Meeting Pixel Density Specificiations

I have read pretty much all of the discussions relating to pixel density, used the calculator and have generally determined what image requirements are for defined viewing levels (minimum). I have created a drawing schedule that lists each camera along with the pixel density at given target distances. A field of view and a description of the camera objectives (what I want to see), frame rates (on motion and alarm) and other items are also included on the schedule. The intent here is to basically create a performance-based criteria for each camera.

So, now that I have all this information to the integrator, how do I check it in the field once it's time for punch listing? Is there a tool for field checking the installation?

I am not disclosing my name because its a public bid and some of the integrators may be members of IPVM.


A few camera manufacturers have built-in pixel counters that simplify verification.

Here it is on an Axis camera:

And here it is with a Bosch camera:

That said, if the cameras do not have such a software based function, you can verify by measuring the FoV width at the target distance with a Laser Distance Finder. If the FoV width is correct and the camera has the right resolution, by definition you have the desired / specified PPF.

I can't spec an onboard ppf register, but i cannot be sure the winning integrator will supply a camera with that feature (I need at least five manufacturers). So lets talk about your second solution. Take a look at the attached corridor drawing which is very typical of about 500 cameras to be installed. I want to view the corridor for about 40 ft out (the pink area is where the subject starts walking out of the FoV). Lighting is fine and WDR is for another discussion. My FoV needs to cover the corridor and the door. At the door I have an ID level view of about 40 ppf (a bit low, but livable). However, when you extend the FoV out so the corridor can be adequately covered, the true field of view is 60 feet. Since you are in a corridor with walls and ceilings, how do you measure the field of view?

You want to specify the AoV then, i.e., 60° or whatever is appropriate.

The image did not post. Feel free to email me at john@ipvm.com and I'll upload it for you.

If you are specifying the ppf required, the camera resolution and the distance to target, the AoV is guaranteed. For example, if you specify 40ppf, 1080p camera and 40' distance to target, that requires a 62° AoV.

Solution is to specify the AoV as well (which is a direct outcome of what you are already specifying) and then verify AoV.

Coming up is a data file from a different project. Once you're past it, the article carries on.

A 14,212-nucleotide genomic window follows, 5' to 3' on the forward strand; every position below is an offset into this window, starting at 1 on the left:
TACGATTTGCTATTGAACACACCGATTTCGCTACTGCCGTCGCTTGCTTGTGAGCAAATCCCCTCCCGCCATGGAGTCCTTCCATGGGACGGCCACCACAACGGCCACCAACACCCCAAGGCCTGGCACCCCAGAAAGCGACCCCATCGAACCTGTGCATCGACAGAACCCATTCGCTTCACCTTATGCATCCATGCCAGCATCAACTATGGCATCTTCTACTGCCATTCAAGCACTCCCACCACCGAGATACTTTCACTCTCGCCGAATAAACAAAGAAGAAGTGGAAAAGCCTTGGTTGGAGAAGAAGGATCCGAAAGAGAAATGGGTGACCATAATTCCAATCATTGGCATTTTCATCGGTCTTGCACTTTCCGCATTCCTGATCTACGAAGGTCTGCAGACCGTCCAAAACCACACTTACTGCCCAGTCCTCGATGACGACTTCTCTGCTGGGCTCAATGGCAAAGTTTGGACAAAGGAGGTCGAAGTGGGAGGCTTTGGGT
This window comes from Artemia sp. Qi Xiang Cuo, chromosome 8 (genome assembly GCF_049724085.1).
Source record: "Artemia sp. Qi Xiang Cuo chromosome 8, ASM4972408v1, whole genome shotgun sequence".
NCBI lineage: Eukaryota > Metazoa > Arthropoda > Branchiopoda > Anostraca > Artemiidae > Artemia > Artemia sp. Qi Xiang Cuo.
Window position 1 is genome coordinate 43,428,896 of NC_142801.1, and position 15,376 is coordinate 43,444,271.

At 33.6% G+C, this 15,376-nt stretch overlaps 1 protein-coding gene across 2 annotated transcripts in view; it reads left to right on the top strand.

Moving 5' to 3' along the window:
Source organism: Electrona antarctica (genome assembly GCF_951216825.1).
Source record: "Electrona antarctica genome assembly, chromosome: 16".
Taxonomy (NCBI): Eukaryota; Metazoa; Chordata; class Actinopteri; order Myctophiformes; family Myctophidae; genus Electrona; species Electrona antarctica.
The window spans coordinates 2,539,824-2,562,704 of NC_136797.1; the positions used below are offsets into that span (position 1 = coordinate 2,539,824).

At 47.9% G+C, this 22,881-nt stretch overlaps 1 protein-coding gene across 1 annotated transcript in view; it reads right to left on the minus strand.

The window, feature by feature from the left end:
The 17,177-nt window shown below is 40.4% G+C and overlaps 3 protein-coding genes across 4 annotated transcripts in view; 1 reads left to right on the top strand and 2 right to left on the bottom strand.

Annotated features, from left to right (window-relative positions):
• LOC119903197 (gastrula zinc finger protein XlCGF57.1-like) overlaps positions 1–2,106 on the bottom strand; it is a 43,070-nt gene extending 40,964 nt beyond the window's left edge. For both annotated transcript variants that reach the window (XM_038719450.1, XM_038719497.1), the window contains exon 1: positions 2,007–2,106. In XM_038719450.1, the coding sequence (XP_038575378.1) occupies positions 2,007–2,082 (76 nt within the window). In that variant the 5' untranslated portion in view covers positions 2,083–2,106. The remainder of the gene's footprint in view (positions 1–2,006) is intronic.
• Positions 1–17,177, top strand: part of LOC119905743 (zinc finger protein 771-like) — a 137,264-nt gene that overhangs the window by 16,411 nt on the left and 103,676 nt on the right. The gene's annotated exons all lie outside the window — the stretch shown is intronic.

OK. Here is a couple of lines of my camera schedule. Thoughts?

You have AoV and pixel density, where is distance to target or resolution required? You'll need one of those 2 to make a complete specification.

The target information is shown after the ppf as distance (either a physical measurement or a specific object such as a door). My spec requires a minimum of 1.3 mp (you dont see that on the schedule. Probably should put it in as a general note). Using the IPVM calculator, a target 40' away with a 65 degree AoV using a 1.3 mp camera would result in 31.7 ppf image. Since my schedule calls for a 40ppm image at this location, the integrator would need to bump his camera selection up to a 2mp camera which would yield a PD of 38.4ppf, which is probably close enough.

"bump his camera selection up to a 2mp camera which would yield a PD of 38.4ppf, which is probably close enough."

Well, you are the consultant so it is you call to be explicit here. The integrator / responder does not know how strict you will be, so there may be some confusion here.

Agree. I have given some leeway on the locationing of the cameras, so the integrator should be able to move the camera or change the lens focal length to reach the target objective. I will keep it as is (min 40 ppf).

I am going to review the images with the owner this week to show him what the images look like at these various levels. What would be your recommendation for images that are representative of the various ppf values? The ones of Tony in the parking lot are pretty good and simple to understand. What are some others you would recommend? Maybe something interior. There are a number of sites out there, but there are some pretty significant differences between a number of them.